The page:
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Issue in English class - Page 7

post #121 of 128
If you haven't read ths book, then it's difficult to understand how well it's written and how it handles the topic. I taught it to 14 year olds with permission slips to CYA, and I can tell you that my girls loved it and it was checked out of the library by others based on the original readers' recommendations. It's a good book.
post #122 of 128
Posting late to this thread - but after reading it earlier I checked the novel out from the library and read it. It was a very good read and I would definitely allow/encourage my teenaged children to read it. It was an interesting read for me too. I started late at night, read till late, then woke up early wanting to finish the novel.

The rape scene itself is described without being graphic - I think I don't think younger children would even realize what was being described. It is the emotional aftermath that is the focus of the story - the event itself takes up less than a single page.
post #123 of 128
I am not sure it is possible to truly study high school literature without some exposure to violence or sexual assault. Further, I don't think such lit condones it, it condemns it and empowers kids to work against the sadly large epidemic of sexual violence in the USA. I was raped at age 11. Many of the books I read helped me heal from it and speak out against it- in essence, helping me claim my voice back. The Color Purple and To Kill a Mockingbird for example.

Also, I would never withhold permission for my child to read something I myself had not read. Honestly I can't see not giving permission for just about any book. BUT if I was on the fence about something, I would read it myself before making up my mind.
post #124 of 128
wow wow wow! Mama, it miht be time to think about homeschooling. If you dont like your kids teacher...or the material that WILL be discussed in and OUT of class, its time to get your baby outta there and in an environment that makes you feel good and safe.
post #125 of 128
Hello! Another English teacher and sexual assault survivor here who is also 22 and definitely mature enough to teach about adult themes.

I think the book is so incredibly important to teach to high schoolers. Sexual assault is real at that age -- I was SA'd in 10th grade -- and I only wish we would have had discussions about dealing with SA and believing people who said that they were raped. That's a huge deal in the book -- the main character's friends don't believe her and she's completely isolated. Teenagers would rather believe that they don't know anybody who could possibly rape someone, than believe the victim.

My teaching philosophy is that students learn best from studying real world issues, and how to solve them, so they become better global citizens. This includes things like women's rights, racism, homelessness, poverty, bullying, gang violence, and yes, sexual assault. Because we do need to discuss these things. I don't feel like I'm teaching if I pick books that are all about puppies, or vapid brainless fiction. Books and literature MEAN something. And it's how you get students to care.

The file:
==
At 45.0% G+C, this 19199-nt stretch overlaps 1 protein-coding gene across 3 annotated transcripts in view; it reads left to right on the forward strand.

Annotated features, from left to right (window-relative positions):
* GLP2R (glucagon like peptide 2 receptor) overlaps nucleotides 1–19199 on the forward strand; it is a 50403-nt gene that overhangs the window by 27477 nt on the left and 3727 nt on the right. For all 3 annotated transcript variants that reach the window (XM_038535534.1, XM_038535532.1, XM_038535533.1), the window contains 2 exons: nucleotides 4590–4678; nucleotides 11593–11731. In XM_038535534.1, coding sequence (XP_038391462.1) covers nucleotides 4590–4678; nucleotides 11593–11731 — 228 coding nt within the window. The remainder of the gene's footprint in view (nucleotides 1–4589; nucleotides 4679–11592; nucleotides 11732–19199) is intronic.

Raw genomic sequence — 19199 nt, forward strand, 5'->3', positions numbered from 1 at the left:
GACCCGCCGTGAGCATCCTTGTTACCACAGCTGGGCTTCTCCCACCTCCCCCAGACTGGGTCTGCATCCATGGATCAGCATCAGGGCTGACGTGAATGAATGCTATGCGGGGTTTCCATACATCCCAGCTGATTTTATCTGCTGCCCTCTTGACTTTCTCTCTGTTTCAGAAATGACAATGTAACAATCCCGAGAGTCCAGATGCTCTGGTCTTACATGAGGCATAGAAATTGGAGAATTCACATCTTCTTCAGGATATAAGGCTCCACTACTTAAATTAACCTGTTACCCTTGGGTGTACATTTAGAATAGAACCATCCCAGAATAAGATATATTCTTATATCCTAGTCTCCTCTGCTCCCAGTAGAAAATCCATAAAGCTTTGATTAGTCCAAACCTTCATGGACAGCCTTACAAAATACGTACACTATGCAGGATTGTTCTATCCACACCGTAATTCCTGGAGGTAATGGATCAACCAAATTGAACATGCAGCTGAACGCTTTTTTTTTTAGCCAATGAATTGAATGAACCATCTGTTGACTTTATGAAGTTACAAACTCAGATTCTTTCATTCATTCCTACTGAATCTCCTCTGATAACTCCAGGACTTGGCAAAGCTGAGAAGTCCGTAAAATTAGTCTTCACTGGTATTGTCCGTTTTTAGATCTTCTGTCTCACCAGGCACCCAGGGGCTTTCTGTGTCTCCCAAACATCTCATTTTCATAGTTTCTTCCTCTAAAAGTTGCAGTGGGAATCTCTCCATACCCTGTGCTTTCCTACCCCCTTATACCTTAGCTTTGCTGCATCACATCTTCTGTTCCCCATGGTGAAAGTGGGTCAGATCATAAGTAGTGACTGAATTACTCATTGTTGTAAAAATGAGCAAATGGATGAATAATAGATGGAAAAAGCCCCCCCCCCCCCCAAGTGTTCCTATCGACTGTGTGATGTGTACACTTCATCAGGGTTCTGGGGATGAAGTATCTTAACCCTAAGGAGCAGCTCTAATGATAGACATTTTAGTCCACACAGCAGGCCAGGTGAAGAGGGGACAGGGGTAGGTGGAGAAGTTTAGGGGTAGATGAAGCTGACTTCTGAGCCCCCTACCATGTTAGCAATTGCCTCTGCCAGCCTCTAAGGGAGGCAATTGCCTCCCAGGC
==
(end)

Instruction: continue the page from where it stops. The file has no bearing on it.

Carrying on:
Something that also needs to be said is that many teens who read Speak, boys especially, ask why the main character is so upset about being raped, and why she doesn't just "get over it." They don't understand the gravity of the act. That is scary to me and proves to me the importance of addressing such a subject. Men and women need to understand how damaging rape is, and how not to victim blame.

To me, this is essential in stopping rape and victim blaming.
post #126 of 128
See, this is why I find it ridiculous to send home a parent permission slip for a book. You have never read the book, yet you decided your child should not read it. I'm sure that the intention was to excuse kids who have experienced sexual assault and might be retraumatized by reading the book. Instead, parents who freak out at the word "sex" pull their kids from an opportunity to take the perspective of a silent victim. Brilliant.

If I was your kid, wild horses would not keep me from that book now that you "forbid" it.
post #127 of 128
As another woman who was date raped at age 14 and who had SEVERAL friends go through the same thing (even younger)... I'd totally allow it and even encourage the reading of the book.

If I'm not sure of a book for my kids.... I read it myself first.
post #128 of 128
Quote:
Originally Posted by mommyofmany View Post
My oldest (boy, age 14) brought home a permission slip for English class to read the book Speak by Laurie Halse Anderson. The slip said that there was mention of sexual assault and rape in the book, so if we weren't comfortable with our child reading that, they could do an alternate project.

I've never heard of this book, and was shocked that it would be considered for an English project! I said no, my child would not read that book.

What do you think? Am I over-reacting as usual? Has anyone here read that book?

I wouldn't call it over reacting, I'd call it being a concerned parent, and normal. (at least for me)

Looking at the synopsis of the book listed here, I think I'd let my 13 yo read it, as well as read it myself. Sounds like it brings up some issues that could open up important discussions at home.
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